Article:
§ SIR JOHN LENG (Dundee)
To ask the President of the Board of Agriculture whether the Board has taken any method of informing the agriculturists of the United Kingdom that the importations of dairy produce from abroad last year are valued in the Board of Trade Returns at more than £20,500,000 for butter, £6,400,000 for cheese, and £6,399,000 for eggs, while poultry also exceeded £1,000,000; and whether he sees his way to introduce such measures for promoting improved methods of dairy working and co-operation, and such economical transport of produce between the country and towns as will enable British farmers to retain a large portion of the £34,000,000 now sent abroad for foreign produce.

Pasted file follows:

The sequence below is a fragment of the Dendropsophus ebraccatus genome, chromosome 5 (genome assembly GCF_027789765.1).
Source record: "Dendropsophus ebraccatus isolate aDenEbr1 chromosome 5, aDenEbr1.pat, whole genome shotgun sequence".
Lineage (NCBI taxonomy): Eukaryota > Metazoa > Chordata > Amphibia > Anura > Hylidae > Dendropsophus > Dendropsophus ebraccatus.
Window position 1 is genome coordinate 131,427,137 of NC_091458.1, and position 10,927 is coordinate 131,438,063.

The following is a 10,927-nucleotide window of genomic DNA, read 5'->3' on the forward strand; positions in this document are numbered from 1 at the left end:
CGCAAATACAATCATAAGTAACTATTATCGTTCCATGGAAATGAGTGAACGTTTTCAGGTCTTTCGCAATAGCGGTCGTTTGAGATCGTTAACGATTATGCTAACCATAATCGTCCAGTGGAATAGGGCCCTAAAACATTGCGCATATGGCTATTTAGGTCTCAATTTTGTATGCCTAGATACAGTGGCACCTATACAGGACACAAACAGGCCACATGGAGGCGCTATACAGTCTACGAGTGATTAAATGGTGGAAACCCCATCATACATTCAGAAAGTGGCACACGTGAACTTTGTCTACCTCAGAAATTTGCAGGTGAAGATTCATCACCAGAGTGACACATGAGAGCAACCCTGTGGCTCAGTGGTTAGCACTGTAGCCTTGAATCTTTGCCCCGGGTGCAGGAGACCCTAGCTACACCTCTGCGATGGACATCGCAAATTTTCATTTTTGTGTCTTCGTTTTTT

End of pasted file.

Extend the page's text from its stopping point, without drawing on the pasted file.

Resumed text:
(Answered by Mr. Hanbury.) It has been for many years past the practice to publish in the Journal of the Board of Agriculture a special article on the subject of the imports of agricultural produce during the year, and an article dealing with the imports for 1902 will appear in the forthcoming number. We have also from time to time given publicity to descriptions of improved processes of dairying employed in the Colonies and abroad, and of the systems adopted with regard to the production and distribution of dairy produce and eggs in Denmark, Ireland, and other countries. I have myself repeatedly called the attention of representative bodies of agriculturists to the importance of organisation and combination in the directions to which the hon. Member refers. I have been in communication with the Postmaster General on the subject of the collection and forwarding of parcels of agricultural produce; and I also hope that the extended use of motor vans and cars may further assist in the same direction.